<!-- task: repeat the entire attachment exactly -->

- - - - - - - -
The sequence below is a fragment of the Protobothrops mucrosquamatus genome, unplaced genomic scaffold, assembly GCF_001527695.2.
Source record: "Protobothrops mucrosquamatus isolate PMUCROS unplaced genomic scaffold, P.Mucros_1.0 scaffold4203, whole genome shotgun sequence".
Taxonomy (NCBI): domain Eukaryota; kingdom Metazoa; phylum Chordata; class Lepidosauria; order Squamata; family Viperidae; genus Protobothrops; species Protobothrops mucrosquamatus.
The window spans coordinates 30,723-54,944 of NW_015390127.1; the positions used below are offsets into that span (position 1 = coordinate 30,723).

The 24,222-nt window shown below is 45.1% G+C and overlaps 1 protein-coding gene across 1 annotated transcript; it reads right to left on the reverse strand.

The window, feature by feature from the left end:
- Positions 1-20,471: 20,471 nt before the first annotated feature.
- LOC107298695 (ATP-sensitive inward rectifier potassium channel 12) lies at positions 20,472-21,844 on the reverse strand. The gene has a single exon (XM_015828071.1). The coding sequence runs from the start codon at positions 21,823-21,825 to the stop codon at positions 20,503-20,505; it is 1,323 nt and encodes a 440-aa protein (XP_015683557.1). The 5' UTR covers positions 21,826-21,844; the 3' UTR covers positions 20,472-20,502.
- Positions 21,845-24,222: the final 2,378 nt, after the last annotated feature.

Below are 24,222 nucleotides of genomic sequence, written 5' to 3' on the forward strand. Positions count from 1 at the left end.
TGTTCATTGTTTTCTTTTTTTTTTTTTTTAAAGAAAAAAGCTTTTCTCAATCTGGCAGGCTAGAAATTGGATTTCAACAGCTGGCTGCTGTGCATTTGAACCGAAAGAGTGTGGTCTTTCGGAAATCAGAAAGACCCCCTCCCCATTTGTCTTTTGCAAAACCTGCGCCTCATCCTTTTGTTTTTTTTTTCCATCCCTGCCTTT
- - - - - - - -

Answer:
The sequence below is a fragment of the Protobothrops mucrosquamatus genome, unplaced genomic scaffold, assembly GCF_001527695.2.
Source record: "Protobothrops mucrosquamatus isolate PMUCROS unplaced genomic scaffold, P.Mucros_1.0 scaffold4203, whole genome shotgun sequence".
Taxonomy (NCBI): domain Eukaryota; kingdom Metazoa; phylum Chordata; class Lepidosauria; order Squamata; family Viperidae; genus Protobothrops; species Protobothrops mucrosquamatus.
The window spans coordinates 30,723-54,944 of NW_015390127.1; the positions used below are offsets into that span (position 1 = coordinate 30,723).

The 24,222-nt window shown below is 45.1% G+C and overlaps 1 protein-coding gene across 1 annotated transcript; it reads right to left on the reverse strand.

The window, feature by feature from the left end:
- Positions 1-20,471: 20,471 nt before the first annotated feature.
- LOC107298695 (ATP-sensitive inward rectifier potassium channel 12) lies at positions 20,472-21,844 on the reverse strand. The gene has a single exon (XM_015828071.1). The coding sequence runs from the start codon at positions 21,823-21,825 to the stop codon at positions 20,503-20,505; it is 1,323 nt and encodes a 440-aa protein (XP_015683557.1). The 5' UTR covers positions 21,826-21,844; the 3' UTR covers positions 20,472-20,502.
- Positions 21,845-24,222: the final 2,378 nt, after the last annotated feature.

Below are 24,222 nucleotides of genomic sequence, written 5' to 3' on the forward strand. Positions count from 1 at the left end.
TGTTCATTGTTTTCTTTTTTTTTTTTTTTAAAGAAAAAAGCTTTTCTCAATCTGGCAGGCTAGAAATTGGATTTCAACAGCTGGCTGCTGTGCATTTGAACCGAAAGAGTGTGGTCTTTCGGAAATCAGAAAGACCCCCTCCCCATTTGTCTTTTGCAAAACCTGCGCCTCATCCTTTTGTTTTTTTTTTCCATCCCTGCCTTT